easter saturday photos… finally….

thanks to Blythe for saving the day with photos…

The theme of the space was ‘break of day’. The space was laid out roughly like this:


At the entry we had michelle painting “my god my god why have you forsaken me” onto the wall.


along the wall behind the corner, almost hidden out of view, was a table set up like the last supper, but with broken glasses, wine spilt, and bread crumbled over the table. there were some words to the effect of ‘there are days that break us… a cruel word that shatters us, a betrayal, a heartbreak, an ordinary day that turns to tragedy’ [they’re not the words, but i can’t remember what they were!]. That was a late addition. next time i think we’d put chairs around the table and make it interactive, rather than being purely visual.

the first thing you saw when you walked into the carpark was a screen with looping footage taken at docklands in the 30 minutes before sunrise.


the floor was covered with ashes. Poems, bits from Job and the story of the crucifixion, etc. were written on black card amongst them. you only found them if you wanted to.


in the end we had to light up the piles of ashes with candles because peoples’ eyes didn’t adjust quickly enough to the lack of light, and in the preparation someone walked straight through a pile of ashes… messy…

[nahum got the ashes from a sourdough bakery – over 100 kg worth in wheatbags. They were great ashes. ash gets into everything. i wouldn’t do it anywhere but in a basement carpark…]

a cd of recorded poetry was playing over in the corner – a selection of poems that approached death, lament and brokenness in different ways. people could make their prayers and write their stories into the ashes or onto the wall over on the far side.


moving on through… we had two kind of waiting spaces: one was a bland, sterile waiting environment. we used the black ikea leather sofas and office chairs from my floor of the office [have i mentioned how wonderful it was to simply be able to put equipment and furniture into a lift to transport it?], brought in a lamp, put a tv and dvd player in the corner… we showed a recording of ‘the bold and the beautiful’, and had, scrolling over the bottom part of the screen [CNN style] a series of waiting statements – things like ‘waiting for a better job… waiting for an ad break… waiting for the train to come… waiting for 5 o’clock… waiting for life to begin… waiting for someone bold or someone beautiful… waiting for the day to break…’. we had a copy of shaun tan’s book ‘the red tree’ there for people to read and a simple reflection on blandness and mundanity. [i loved this space!]

the other waiting space – a meditation space – was much more active waiting. we [blythe and dave were the screen hanging masters] hung white transparent fabric to create a separate space. cushions on the floor, a great little selection of music on discmans, with words for people to reflect to. on one ‘wall’ of the space Blythe wrote the words to 1 Corinthians 13… ‘we don’t yet see things clearly. we are squinting in a fog, peering through a mist. but it won’t be long before the weather clears and the sun shines bright’. on another wall we had a collection of images looping. these words went alongside it: is there a song here which says the words you need to hear? listen to it… is there an image that says the prayer you need to say? wait for it… wait for the fog to clear. wait for the break of day.’ a lot of people spent a lot of time in there.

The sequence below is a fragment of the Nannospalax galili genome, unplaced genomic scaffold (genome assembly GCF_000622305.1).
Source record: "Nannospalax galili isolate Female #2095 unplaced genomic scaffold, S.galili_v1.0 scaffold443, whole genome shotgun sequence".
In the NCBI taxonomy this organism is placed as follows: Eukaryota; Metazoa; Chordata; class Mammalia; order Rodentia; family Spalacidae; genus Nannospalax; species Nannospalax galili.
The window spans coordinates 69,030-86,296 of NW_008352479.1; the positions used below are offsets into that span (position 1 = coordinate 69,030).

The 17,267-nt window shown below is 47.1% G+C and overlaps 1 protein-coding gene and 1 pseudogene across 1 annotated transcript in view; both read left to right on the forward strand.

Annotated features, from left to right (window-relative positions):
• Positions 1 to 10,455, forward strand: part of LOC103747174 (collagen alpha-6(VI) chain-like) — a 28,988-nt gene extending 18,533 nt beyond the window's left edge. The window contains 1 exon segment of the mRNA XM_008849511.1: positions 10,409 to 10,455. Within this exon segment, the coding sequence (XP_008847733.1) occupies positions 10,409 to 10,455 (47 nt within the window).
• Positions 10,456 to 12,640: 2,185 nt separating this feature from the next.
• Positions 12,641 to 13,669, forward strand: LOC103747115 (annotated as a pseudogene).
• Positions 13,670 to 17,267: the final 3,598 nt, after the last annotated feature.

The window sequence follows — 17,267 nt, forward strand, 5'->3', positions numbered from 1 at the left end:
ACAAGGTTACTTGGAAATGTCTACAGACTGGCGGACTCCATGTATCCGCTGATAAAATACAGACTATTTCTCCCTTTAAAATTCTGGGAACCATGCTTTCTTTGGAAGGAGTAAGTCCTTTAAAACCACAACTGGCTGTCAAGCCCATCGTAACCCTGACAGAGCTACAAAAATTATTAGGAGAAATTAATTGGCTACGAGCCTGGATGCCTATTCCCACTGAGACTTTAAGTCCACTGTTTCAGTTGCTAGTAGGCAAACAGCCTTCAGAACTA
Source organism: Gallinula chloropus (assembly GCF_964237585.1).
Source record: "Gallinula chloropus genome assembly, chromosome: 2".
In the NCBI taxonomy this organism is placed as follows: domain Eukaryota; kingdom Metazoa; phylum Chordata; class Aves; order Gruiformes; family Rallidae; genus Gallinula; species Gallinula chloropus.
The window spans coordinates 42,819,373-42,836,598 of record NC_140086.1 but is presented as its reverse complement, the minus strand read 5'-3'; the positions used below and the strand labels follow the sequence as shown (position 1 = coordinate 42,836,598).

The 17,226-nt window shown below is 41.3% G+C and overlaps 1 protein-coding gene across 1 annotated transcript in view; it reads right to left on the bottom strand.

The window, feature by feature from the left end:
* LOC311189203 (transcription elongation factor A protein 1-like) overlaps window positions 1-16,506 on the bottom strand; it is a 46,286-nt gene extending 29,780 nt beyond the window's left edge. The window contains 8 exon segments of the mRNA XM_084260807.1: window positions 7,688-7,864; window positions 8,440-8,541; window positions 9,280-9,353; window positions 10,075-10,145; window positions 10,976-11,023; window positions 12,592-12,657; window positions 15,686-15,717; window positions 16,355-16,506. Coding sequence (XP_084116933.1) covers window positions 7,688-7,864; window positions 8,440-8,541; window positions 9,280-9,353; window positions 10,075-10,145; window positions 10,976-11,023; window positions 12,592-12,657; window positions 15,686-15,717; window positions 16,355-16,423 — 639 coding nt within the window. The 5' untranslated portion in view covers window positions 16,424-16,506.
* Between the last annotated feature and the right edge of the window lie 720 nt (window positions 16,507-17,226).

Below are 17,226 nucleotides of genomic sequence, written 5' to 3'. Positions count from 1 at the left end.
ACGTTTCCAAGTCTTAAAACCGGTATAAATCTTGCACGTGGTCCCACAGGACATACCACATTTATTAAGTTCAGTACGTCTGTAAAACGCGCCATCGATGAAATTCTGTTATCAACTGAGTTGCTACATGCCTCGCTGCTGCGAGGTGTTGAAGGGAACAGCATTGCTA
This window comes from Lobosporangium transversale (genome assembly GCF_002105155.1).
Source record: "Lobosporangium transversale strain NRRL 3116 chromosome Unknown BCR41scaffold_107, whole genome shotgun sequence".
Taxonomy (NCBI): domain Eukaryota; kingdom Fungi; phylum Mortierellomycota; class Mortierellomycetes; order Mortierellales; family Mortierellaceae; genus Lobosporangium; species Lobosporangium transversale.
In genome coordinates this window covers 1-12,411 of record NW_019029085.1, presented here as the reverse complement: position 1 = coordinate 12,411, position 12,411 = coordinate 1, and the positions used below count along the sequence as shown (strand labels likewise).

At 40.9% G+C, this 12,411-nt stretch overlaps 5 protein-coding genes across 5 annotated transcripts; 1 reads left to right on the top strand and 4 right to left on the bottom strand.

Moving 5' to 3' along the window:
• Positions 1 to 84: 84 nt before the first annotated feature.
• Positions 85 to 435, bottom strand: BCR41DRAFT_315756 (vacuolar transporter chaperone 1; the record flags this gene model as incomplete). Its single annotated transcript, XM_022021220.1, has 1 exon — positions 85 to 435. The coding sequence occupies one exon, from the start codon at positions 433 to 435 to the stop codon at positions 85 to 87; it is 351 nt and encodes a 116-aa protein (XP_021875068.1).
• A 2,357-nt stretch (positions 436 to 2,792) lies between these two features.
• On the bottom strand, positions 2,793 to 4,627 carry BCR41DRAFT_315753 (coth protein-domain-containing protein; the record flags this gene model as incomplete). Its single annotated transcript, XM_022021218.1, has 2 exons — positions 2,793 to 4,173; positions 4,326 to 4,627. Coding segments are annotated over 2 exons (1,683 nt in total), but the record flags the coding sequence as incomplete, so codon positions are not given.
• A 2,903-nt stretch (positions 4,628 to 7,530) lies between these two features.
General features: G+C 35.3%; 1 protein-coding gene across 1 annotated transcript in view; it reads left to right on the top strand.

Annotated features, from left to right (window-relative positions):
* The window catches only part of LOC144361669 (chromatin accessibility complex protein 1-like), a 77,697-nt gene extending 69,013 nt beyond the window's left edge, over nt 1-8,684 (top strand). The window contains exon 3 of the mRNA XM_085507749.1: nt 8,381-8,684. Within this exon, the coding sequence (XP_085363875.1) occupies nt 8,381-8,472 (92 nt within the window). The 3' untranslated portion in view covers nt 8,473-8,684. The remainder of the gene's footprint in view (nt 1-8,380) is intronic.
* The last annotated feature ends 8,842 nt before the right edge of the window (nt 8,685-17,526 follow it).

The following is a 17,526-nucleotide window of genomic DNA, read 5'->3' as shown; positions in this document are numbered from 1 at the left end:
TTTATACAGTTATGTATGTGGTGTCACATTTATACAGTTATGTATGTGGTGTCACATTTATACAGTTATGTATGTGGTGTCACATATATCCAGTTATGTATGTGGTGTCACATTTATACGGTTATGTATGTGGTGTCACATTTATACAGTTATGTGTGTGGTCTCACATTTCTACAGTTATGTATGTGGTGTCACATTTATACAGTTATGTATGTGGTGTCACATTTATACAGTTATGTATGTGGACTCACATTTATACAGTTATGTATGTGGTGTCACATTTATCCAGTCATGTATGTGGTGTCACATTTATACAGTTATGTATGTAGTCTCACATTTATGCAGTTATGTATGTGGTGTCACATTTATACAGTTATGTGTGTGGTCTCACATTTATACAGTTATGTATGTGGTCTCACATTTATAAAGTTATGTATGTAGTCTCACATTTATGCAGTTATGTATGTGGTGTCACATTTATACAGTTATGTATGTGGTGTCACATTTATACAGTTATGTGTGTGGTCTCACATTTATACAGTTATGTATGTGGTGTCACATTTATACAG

right up against the far wall we had the ‘break of day’ space. there was a large screen with a loop of someone trying to light a cigarette lighter. on the ground we had a large pile of charcoal with grass growing over the top [a real-life manifestation of the image we used for publicity]. scattered around the edge were boxes of matches which we’d re-labelled with the image we used in the publicity. people could take a box home to use to light a candle we’d given them at the entrance.


on another wall we projected [straight onto the concrete] the loop of daybreak with balloons. we’d covered part of the wall with newspapers, and we had people painting images of hope over the top.


The words in the space were :

We live in a world that’s shattered



Sometimes all that holds us is a taste of hope

and a glimmer of promise.

If you can hold this promise for someone else,

paint a word or image of hope onto the wall.

If you need someone else to hold the hope for you,

just sit for a while…

look at the images, listen to the music…

let us hold it for you.

along the side wall, leading back to the entry/exit, was a ‘tunnel’. we’d hung long strips of fabric – a mixture of thin and thicker – and transparent paper [baking paper]. we’d written blessings onto the paper. right alongside the wall was a row of candles.

We included this space as a transition point – a way of getting people out without having to retrace their steps. interestingly, someone told me this week that she didn’t go over there at all, but she really loved looking at it from all the other spaces as she moved through. she loved that it was always in the corner of her eye. it’s another one of those things you don’t plan for.


we handed people a little booklet as they came in. on the next post i’ll put up the pdfs for that. it will explain it all a little better.


  1. Kel

    i’d love to see a photo of the completed prayer wall which people created out of newspaper clippings and their own writing

  2. Cheryl

    kel… i’d love to see a photo of that too! i didn’t see the wall at all…

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